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Head of Gold, Feet of Clay - Daniel 2

This is a sermon by Melvin Tinker from the evening service on 25th May 2003.

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Apparently the jury is no longer out, it has returned and delivered its verdict which is this: the religious mind is a diseased mind. Some are quite open about this. In fact the atheist scientist Richard Dawkins, a few years ago wrote an article in which he argued that religion was some sort of mental virus, a false belief which infects the mind like a virus infects the body. After all, the symptoms are so strikingly similar he said. People don’t adopt a religion after a careful weighing of the evidence, faith is ‘caught’ just like flu. It spreads from person to person like an infection, especially within families. For those who do convert, says Dawkins, the evangelist is an ‘infectious agent’ and revivals are nothing less than virtual epidemics.

Others are a little more subtle in portraying the religious person as the sick person. So the movie director and writer Martin Scorsese, several years ago updated the 1962 classical thriller , Cape Fear, with one significant change. He turned the crazed villain into a Bible- quoting, Pentecostal Christian, with a cross tattooed on his back. In a scene where he attempts to rape a woman he shouts, ‘Do you want to be born again?’ You can’t mistake the message can you? People who believe the Bible are deranged, even dangerous. After all it was Freud who described religion as neurosis.

But is that really where the evidence leads us? You see, it was in the late 19th century and throughout the 20th century that atheism began to flower. How would you describe the mind of someone who in his autobiography had chapter headings like these: ‘ Why I am so intelligent.’; ‘Why I write such good books’; ‘Why I am Fate.’ That was the father of philosophical atheism, Friedrich Nietzsche- hardly the sign of a healthy mind is it? And a direct line can be traced from him to the person who wrote these words: ‘I freed Germany from the stupid and degrading fallacies of conscience and morality.. We will train young people before whom the world will tremble. I want young people capable of violence- imperious, ruthless and cruel.’ That was, of course, Adolf Hitler, not exactly the model of rationality. You see when God is dethroned then man becomes a god, at least in his own mind and that is hardly a healthy thought.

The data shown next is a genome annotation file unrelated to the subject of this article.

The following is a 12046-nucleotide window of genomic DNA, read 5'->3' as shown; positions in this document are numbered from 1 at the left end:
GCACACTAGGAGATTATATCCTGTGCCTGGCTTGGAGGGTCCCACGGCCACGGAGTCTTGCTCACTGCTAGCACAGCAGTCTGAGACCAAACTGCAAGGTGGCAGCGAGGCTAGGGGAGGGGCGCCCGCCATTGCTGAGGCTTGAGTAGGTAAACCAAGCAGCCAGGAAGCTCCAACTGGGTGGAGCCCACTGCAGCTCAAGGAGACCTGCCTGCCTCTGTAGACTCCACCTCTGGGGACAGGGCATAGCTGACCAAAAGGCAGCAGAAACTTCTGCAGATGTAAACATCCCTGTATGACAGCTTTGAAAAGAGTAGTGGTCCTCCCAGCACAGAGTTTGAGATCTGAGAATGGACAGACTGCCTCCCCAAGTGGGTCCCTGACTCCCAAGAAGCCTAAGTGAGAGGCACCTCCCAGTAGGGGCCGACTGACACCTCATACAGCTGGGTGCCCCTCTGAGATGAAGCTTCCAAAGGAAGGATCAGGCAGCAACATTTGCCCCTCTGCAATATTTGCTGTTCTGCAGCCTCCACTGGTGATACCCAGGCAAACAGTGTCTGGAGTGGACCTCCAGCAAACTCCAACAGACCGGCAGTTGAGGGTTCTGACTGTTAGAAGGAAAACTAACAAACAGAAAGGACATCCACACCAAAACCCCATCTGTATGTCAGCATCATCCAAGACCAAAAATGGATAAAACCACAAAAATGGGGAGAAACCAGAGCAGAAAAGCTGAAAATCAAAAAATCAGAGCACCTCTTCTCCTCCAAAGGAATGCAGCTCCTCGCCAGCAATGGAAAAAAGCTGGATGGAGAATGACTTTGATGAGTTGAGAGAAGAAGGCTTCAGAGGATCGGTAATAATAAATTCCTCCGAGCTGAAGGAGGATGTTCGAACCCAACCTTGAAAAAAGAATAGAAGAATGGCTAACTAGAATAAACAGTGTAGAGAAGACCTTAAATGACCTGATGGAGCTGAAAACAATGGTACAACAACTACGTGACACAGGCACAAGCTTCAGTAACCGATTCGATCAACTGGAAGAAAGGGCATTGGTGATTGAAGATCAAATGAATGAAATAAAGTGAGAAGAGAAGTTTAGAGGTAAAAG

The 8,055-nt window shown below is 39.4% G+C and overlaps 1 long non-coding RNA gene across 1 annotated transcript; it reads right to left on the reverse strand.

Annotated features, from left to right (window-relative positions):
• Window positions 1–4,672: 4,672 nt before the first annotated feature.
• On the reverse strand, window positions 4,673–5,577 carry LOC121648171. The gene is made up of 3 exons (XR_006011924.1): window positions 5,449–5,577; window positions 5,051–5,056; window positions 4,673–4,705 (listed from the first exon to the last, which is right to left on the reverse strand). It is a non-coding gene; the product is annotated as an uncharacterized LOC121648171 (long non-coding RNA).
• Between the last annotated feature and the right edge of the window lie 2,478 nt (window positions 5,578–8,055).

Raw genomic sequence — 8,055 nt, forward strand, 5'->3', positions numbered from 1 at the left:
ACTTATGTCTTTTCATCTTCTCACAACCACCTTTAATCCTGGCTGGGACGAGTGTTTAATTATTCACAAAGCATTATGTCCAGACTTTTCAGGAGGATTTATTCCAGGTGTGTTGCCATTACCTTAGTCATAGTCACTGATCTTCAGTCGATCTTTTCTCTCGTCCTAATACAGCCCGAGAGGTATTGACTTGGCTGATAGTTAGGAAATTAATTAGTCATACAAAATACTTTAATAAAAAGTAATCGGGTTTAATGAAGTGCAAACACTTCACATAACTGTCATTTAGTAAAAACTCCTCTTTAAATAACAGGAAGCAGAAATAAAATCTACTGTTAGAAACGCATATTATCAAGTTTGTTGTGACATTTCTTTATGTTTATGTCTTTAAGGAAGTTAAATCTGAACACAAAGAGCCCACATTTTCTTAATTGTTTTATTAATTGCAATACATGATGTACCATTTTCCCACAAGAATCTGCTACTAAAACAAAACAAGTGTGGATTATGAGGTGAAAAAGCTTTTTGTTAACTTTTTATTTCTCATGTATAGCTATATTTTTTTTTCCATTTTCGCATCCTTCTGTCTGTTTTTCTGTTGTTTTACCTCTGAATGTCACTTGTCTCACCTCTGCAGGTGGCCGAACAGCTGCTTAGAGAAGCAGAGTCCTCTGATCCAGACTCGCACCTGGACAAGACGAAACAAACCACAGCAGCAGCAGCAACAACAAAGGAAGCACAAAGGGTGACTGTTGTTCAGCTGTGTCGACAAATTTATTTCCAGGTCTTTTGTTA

Contrast that to the mind of Bach who wrote all his music to the glory of God, or the genius of Rembrant whose paintings reflected his profound reverence for God, or the writings of CS Lewis whose stories are still able to touch millions today and then ask, ‘Who has the diseased mind?’ Militant atheism produces Auschwitz, militant Christianity produces the Sistine chapel.

And tonight we are going to be seeing what a difference belief and unbelief in the one true God makes in the lives of two individuals. One which is a mind devoid of God, the other a mind drenched in God. One is a tyrant the other a servant , and in one or the other of these two men we shall see ourselves.

So do turn with me to Daniel chapter 2 and this amazing encounter between Daniel and Nebuchadnezzar.

First of all we have a troubled tyrant -v 1. In the second year of his reign, Nebuchadnezzar had dreams; his mind was troubled and he could not sleep. Now why on earth should Nebuchadnezzar of all people be troubled by a reoccurring dream? This is the most powerful man on earth. Politically and militarily he is unassailable, his word is unquestionable and his will remains indisputable. So why such fuss over a dream? Just stop eating cheese before going to bed Neb!

But it is precisely because of who Nebuchadnezzar is that having such a dream is so significant. He is King in Babylon, and the kings were thought to be channels of the divine, the means whereby the gods communicated to the people. And the favoured means whereby such celestial texting took place was through dreams. The problem was, how could such dreams be interpreted? Well, the Babylonians were prepared for such contingencies for over the years they had built up a whole reference library which contained books packed with the sort of symbols which tended to be thrown up in dreams and with these you had their attendant interpretations. So if you had a dream with a green monster on the rampage, you would get out the directory and look up the dream under the heading- ‘Monster- green’ and see what it says.

And so Nebuchadnezzar calls in the mystic meg brigade in v3 and asks for an interpretation. ‘Fair enough’, they say, ‘tell us the dream and we will tell you what it means.’ But then comes the sting in the tail-vv 5- 6 The king replied to the astrologers, 'This is what I have firmly decided: If you do not tell me what my dream was and interpret it, I will have you cut into pieces and your houses turned into piles of rubble. But if you tell me the dream and explain it, you will receive from me gifts and rewards and great honor. So tell me the dream and interpret it for me.' . Now why? The astrologers are understandably thrown into a tizzy by such a demand. To read off the meaning of a dream is one thing, to read someone’s mind is another thing altogether. And just to make sure they get on the case and give it their full and undivided attention the King says something which you will not find in any manual on people management, they and their families will be butchered if they fail or rewarded if they succeed- bullying and bribery then.